If f is differentiable at a, a is a local extreme if:

1.

f'(a) = 0.

2.

f''(a) ≠ 0.

Local Maxima

If f and f' are differentiable at a, a is a local maximum if:

1.

f'(a) = 0

2.

f''(a) < 0

Local Minima

If f and f' are differentiable at a, a is a local minimum if:

1.

f'(a) = 0

2.

f''(a) > 0

Calculation of the Maximum and Minimum

Study the maximum and minimum of the following function:

f(x) = x³ − 3x + 2

To find the local extremes, follow these steps:

1. Calculate the first derivative and its roots.

f'(x) = 3x² − 3 = 0

x = −1 x = 1.

2. Calculate the 2nd derivative, and determine the sign that the zeros take from the first derivative:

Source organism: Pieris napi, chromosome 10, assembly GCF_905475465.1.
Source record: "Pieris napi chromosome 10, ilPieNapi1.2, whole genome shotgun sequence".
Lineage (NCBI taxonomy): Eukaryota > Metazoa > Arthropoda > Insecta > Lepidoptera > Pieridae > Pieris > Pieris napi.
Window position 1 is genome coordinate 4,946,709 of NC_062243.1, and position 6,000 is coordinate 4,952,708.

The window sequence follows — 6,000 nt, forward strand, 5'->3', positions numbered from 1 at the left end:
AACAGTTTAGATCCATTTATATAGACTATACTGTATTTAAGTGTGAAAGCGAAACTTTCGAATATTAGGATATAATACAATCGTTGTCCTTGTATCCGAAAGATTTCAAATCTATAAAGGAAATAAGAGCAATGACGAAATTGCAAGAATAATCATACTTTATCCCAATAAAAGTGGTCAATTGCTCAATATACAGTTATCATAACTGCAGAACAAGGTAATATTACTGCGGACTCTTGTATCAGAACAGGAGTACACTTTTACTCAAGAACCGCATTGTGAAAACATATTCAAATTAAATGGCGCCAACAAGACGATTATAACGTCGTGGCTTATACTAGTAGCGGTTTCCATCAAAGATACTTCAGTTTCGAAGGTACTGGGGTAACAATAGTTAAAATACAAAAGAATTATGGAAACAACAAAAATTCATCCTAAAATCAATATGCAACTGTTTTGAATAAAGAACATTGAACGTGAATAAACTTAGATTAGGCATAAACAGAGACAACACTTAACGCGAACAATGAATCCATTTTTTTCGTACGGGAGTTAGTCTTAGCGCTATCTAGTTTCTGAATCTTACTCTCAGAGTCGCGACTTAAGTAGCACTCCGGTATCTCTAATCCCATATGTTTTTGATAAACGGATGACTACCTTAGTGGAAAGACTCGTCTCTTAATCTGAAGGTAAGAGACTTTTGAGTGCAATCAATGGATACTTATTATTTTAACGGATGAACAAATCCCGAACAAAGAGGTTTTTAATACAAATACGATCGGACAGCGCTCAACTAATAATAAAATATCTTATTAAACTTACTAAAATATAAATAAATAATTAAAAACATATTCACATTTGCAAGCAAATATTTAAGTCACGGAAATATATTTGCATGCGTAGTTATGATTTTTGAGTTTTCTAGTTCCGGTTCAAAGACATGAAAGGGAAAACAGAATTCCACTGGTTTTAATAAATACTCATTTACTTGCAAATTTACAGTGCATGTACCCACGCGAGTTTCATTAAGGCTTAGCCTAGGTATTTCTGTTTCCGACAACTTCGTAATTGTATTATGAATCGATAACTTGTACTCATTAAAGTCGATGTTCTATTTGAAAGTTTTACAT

f''(x) > 0 Minimum.

f''(x) < 0 Maximum.

f''(x) = 6x

f''(−1) = −6 Maximum.

f'' (1) = 6 Minimum.

3. Calculate the image (in the function) of the relative extremes.

f(−1) = (−1)³ − 3(−1) + 2 = 4

f(1) = (1)³ − 3(1) + 2 = 0

Maximum (−1, 4) Minimum (1, 0)

If the increase and decrease of a function has been studied the following can be determined:

1.

The maximum points of the function, in which it passes from increasing to decreasing.

2.

The minimum points of the function, in which it passes from decreasing to increasing.

Example

Find the maximum and minimum:

There is a minimum at x = 3.

minimum(3, 27/4)

At x = 1, there is no maximum for x = 1 because it does not belong in the domain of the function.

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Emma

I am passionate about travelling and currently live and work in Paris. I like to spend my time reading, gardening, running, learning languages and exploring new places.